An exuberant debut that sweeps across the twentieth century—beginning where one world-famous love story left off to introduce us to another
With Sophie Tucker belting from his hand-crank phonograph and a circle of boarding-school admirers laughing uproariously around him, Ben "Trouble" Pinkerton first appears to us through the amazed eyes of his Blaze Academy schoolmate, the crippled orphan Woodley Sharpless. Soon Woodley finds his life inextricably linked with this strange boy's. The son of Lieutenant Benjamin Pinkerton and the geisha Madame Butterfly, Trouble is raised in the United States by Pinkerton (now a Democrat senator) and his American wife, Kate. From early in life, Trouble finds himself at the center of some of the biggest events of the century—and though over time Woodley's and Trouble's paths diverge, their lives collide again to dramatic effect.
From Greenwich Village in the Roaring Twenties, to WPA labor during the Great Depression; from secret work at Los Alamos, New Mexico, to a revelation on a Nagasaki hillside by the sea—Woodley observes firsthand the highs and lows of the twentieth century and witnesses, too, the extraordinary destiny of the Pinkerton family.
David Rain's The Heat of the Sun is a high-wire act of sustained invention—as playful as it is ambitious, as moving as it is theatrical, and as historically resonant as it is evocative of the powerful bonds of friendship and of love.
In Havana before the revolution, I sat one afternoon on a hotel terrace, playing chess with an elderly gentleman who had struck up my acquaintance. Something about him was familiar. He was the type of American who seems almost British: leisured, with a patrician voice and perfect manners. A cravat, red as blood, burgeoned at his neck; his suit was crisp, immaculately white, and he studied the board with eyes blue and gleaming as the tropical sea. He said he had lived in the hotel for ten years. He called himself an exile. Fondly, he spoke of New York City and asked me what had
Fear No More The Heat O' The Sun: Words by Shakespeare; Music by Roger Quilter
"This book is a thing of beauty: Rain constructs the story like an opera libretto, with an overture, four acts and an intermission. Swinging through the decades, intermingling cultural and political developments, Rain is subtle and assured, a writer of unquestionable talent. Do yourself a favour and read this wonderful book now." -- The Irish Times
"A wildly audacious and compellingly written book… Reading The Heat of the Sun is like watching an author keep daring himself to take higher and higher hurdles and clearing them every time; he creates dizzying effects, both in his web of plot twists and in the prism of twentieth-century history through which he tells his story." –Opera News Magazine
"An explosive story of friendship . . . a sensitive, intelligent snapshot of a watershed moment in our country’s history. . . Rain’s worthy novel is a touching, often searing tale of friendship, betrayal and love. His flawed characters are staggering beneath the weight of the past, which they carry like burdens even beyond the book’s chilling, operatic conclusion." -- BookPage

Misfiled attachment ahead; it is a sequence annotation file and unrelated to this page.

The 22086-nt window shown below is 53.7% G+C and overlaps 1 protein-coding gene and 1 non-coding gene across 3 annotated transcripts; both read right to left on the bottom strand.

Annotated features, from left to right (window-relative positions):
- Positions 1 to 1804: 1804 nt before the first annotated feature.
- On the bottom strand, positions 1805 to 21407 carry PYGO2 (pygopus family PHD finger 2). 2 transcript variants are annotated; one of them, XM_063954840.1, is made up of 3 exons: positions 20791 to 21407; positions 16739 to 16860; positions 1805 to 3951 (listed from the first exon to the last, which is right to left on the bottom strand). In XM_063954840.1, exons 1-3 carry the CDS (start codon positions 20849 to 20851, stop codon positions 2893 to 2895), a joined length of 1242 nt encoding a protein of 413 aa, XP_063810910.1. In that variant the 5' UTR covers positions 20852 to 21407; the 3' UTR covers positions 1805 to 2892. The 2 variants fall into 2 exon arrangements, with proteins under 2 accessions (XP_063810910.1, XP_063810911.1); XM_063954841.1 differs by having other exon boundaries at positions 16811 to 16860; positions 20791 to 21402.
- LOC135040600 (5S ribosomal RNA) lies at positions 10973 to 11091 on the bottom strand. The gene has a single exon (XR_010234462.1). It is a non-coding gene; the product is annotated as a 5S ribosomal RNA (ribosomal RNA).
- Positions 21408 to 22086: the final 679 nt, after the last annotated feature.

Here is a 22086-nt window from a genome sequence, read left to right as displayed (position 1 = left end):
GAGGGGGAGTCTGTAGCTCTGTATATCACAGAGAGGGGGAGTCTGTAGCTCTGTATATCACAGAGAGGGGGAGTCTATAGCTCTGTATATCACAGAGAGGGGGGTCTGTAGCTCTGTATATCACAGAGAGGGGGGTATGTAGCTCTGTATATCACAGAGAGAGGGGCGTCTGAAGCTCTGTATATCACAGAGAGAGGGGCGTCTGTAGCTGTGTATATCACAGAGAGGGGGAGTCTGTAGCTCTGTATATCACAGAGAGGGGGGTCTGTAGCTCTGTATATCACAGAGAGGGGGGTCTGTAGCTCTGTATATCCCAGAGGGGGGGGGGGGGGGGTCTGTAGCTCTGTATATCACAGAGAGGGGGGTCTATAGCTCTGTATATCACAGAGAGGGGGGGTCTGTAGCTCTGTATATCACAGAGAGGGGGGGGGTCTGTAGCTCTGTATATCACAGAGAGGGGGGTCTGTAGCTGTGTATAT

"There are passages in the novel that have a heartbreaking beauty worthy of Puccini’s music." –The Washington Post
"What happened to the characters in Puccini’s opera Madama Butterfly after Cio-Cio-San’s suicide? Australian author Rain imagines some answers in . . . [a first novel that is] dramatic, even operatic, and an engaging read." -- Booklist
"Rain, who’s ‘far too young to be writing this exquisitely’ (Bookbag), imagines what happened to the son of Madame Butterfly, Puccini’s eponymous heroine." – Library Journal
"[The] characters and a sense of tragedy evoke American authors Fitzgerald and Styron, yet Rain’s outsider worldview enriches rather than dulls the narrative, particularly in sequences set in Pacific Rim Asia and others involving the Bomb. The author masterfully weaves Madame Butterfly through the 20th century, assuring that the connections never read as coincidences or plot devices." – Publisher’s Weekly
"A remarkable debut that reinvents, elaborates and extends into the late 20th century the story Puccini made famous in Madama Butterfly.
The book might be called postmodern, but it never makes references to create ironic distance—on the contrary, every detail is in the service of the elaborate, operatic melodrama, the story within the story. A version of the ancient story of love and honor, and honor betrayed, it culminates at the Trinity A-bomb test, the characters, each in their own way, devastated.
Rain is master of this inventive, operatic and at moments harrowing debut."
“This fantastic story swirls around an irresistibly charismatic ‘bad boy’ whose odyssey of self-definition pulls the whole world in its wake. Like the historical epochs and episodes it weaves into a mesmerizing puzzle, The Heat of the Sun is by turns wildly colorful and strait-laced, witty and rueful, reserved and operatic. David Rain's clever mixture of fact and famous fiction puts a new spin on the ‘butterfly effect.’”
--Andrew Solomon, National Book Award winner and author of New York Times bestseller The Noonday Demon